Recent securities regulation, like Sarbanes-Oxley and Dodd-Frank, has been criticized for taking a costly one-size-fits-all approach. The critics suggest that, instead, regulation tailored to different firms, industries, or sectors is beneficial as it reduces compliance costs and the costs that arise from constraining firms’ operating and financing choices. In our paper, The Merits of One-Size-Fits-All Securities Regulation, which was recently posted on SSRN, we develop an analytical model to highlight indirect effects caused by choosing an individualized or generalized regulatory regime.
Securities regulation is enacted to reduce the potential for managers to extract rents from their firm’s investors. We model a regulatory agency that is in charge of securities regulation and can be influenced by two groups: investors and managers. Managers can reduce the extent of regulation by lobbying the agency, which helps them maintain their ability to extract rents. The existence of rents, however, reduces the payouts from firms to investors and this translates into negative political consequences for the regulator. The regulatory agency chooses the quality of securities regulation taking into consideration both the firms’ lobbying and investors’ interests. Our model of an economy with two firms can be interpreted as a multi-industry or multi-sector economy where each firm represents an industry or sector. We compare two regulatory regimes, one in which the regulator is constrained to define a general regulatory quality for both firms or industries (the one-size-fits-all approach) and one where the agency may set different regulation for different firms.
To our knowledge, we are the first to compare the two regimes. Clearly a one-size-fits-all approach is costly because it forces homogeneous behavior on heterogeneous firms. Individualized regulation, on the other hand, leads to a multiplication of efforts because it forces investors and regulators to adjust to different types of regulation. While we believe that these are important factors, their implications are straightforward and they are not the only factors relevant to the debate. Specifically, aside from causing direct costs and benefits, the regulatory regime affects the strategic interaction among firms. Our model highlights such an effect by investigating managerial lobbying to secure rents. With this emphasis, we identify a novel effect relevant to the debate on securities regulation.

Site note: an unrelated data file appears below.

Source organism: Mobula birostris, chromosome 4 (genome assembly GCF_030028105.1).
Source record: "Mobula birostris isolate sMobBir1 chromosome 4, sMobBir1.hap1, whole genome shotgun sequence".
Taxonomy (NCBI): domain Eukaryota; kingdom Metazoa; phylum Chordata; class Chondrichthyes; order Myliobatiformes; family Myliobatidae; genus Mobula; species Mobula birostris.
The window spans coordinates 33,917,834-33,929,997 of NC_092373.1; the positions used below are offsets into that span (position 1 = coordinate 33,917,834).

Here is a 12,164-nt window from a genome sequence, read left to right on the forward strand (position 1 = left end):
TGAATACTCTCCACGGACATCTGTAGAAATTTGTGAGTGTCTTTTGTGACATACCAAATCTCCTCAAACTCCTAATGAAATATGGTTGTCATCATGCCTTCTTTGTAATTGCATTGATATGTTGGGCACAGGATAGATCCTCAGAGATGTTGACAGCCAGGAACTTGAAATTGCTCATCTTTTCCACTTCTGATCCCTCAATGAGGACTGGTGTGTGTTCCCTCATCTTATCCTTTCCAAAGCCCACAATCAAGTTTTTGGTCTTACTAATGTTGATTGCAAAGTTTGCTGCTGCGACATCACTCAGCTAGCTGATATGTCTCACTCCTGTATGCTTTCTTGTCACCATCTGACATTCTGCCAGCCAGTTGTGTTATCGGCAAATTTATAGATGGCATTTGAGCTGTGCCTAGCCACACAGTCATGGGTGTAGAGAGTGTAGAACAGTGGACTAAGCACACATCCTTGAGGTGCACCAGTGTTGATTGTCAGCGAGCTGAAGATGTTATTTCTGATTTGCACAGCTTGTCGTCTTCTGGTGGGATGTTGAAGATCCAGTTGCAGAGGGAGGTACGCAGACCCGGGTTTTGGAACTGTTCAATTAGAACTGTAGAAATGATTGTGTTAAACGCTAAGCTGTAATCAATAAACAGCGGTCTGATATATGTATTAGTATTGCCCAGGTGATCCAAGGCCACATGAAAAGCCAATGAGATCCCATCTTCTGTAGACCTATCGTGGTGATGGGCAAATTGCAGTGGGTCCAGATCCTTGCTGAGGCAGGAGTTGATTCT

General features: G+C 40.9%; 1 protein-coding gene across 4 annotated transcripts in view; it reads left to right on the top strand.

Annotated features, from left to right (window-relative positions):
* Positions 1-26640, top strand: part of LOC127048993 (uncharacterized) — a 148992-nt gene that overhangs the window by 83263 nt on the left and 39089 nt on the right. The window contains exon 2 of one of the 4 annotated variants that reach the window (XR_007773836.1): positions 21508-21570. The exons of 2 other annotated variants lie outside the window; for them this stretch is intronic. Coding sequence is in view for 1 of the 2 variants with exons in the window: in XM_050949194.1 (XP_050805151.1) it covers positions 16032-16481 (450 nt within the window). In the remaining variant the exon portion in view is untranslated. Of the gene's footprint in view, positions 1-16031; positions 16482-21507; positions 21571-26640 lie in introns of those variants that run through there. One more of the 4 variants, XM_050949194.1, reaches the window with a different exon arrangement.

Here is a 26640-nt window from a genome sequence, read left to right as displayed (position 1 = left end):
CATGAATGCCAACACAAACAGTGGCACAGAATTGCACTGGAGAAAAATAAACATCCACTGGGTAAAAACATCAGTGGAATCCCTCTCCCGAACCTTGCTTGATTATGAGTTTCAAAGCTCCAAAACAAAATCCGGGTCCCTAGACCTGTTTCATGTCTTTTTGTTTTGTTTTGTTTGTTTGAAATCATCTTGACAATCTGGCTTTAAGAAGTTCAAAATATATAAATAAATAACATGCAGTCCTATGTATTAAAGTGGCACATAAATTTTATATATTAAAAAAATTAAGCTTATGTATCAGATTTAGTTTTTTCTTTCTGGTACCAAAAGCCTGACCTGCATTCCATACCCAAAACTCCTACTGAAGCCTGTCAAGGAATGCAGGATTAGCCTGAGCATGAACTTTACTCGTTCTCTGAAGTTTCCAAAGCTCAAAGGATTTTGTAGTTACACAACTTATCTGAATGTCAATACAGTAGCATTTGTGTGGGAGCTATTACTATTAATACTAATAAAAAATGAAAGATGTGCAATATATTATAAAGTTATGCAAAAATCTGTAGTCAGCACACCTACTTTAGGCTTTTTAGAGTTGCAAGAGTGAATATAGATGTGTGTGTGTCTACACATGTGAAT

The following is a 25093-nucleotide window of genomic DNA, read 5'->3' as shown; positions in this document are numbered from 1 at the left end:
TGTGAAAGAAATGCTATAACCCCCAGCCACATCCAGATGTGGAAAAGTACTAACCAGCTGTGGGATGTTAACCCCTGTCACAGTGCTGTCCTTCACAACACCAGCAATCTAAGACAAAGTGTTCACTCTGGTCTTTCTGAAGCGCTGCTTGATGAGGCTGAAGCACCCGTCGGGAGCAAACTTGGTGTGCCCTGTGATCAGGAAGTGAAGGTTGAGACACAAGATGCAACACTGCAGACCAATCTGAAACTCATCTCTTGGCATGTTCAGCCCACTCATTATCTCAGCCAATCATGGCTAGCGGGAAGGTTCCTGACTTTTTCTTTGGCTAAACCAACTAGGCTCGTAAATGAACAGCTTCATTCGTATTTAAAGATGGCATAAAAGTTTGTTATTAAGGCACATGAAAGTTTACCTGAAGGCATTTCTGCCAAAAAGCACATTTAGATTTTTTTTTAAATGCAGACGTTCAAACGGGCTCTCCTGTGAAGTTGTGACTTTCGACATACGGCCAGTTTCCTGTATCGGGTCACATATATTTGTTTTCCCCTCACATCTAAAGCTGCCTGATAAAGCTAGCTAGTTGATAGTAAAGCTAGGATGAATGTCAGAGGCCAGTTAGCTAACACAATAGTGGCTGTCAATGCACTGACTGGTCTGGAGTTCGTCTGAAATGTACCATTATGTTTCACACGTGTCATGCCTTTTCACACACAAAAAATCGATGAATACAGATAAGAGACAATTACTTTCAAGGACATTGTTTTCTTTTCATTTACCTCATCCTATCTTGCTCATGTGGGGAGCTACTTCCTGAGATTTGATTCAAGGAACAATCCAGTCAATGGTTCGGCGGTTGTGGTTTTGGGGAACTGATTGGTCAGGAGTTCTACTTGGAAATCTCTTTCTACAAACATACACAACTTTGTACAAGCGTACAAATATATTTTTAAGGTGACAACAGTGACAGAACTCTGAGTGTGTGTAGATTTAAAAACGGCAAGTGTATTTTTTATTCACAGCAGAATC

The lobbying we focus on is a socially wasteful activity that increases managers’ opportunities for diverting cash flows. In this setting, our main finding is that constraining the agency to define equal regulation for both firms limits managerial lobbying and, therefore, leads to greater welfare. Intuitively, the reduction in lobbying results because when all firms face the same regulation, there is an externality related to lobbying effort resulting from the fact that each firm’s lobbying directly affects the regulation that both firms face. Both firms hold back on their lobbying efforts to not crowd out the other firm’s efforts. Since lobbying is costly to the economy, it is welfare-decreasing and the economy benefits from free riding on lobbying. This result extends to the literature on lobbying for trade protections or subsidies (e.g., Grossman and Helpman 1994, “Protection for sale” in American Economic Review 84, 833-850) where lobbying is beneficial for a firm’s own investors but is detrimental to the economy as a whole.
Our reduced-form model of securities regulation and lobbying yields two primary contributions. First, we provide a novel counter-argument to the claim that individual regulation is generally preferable, based on political economy in general and managers’ pro-diversion lobbying activities in particular. This is not meant to suggest that the one-size-fits-all approach unambiguously dominates individualized regulation. In fact, in an extension to our basic model, we discuss how direct benefits of individualized regulation can outweigh its lobbying related costs. As a second contribution, we generate several empirically testable claims that relate securities regulation and lobbying to investors’ political participation and both product-market and capital-market interactions between firms. For example, we show that when the agency problem is more severe, managers have a stronger incentive to lobby the regulator, exacerbating the free-rider problem between managers and, therefore, increasing the benefit of the one-size-fits-all approach in curtailing lobbying. Furthermore, we show that the effect of one firm’s reported performance on the market value of the other firm tends to decrease in the severity of the agency conflict.
The full paper is available for download here.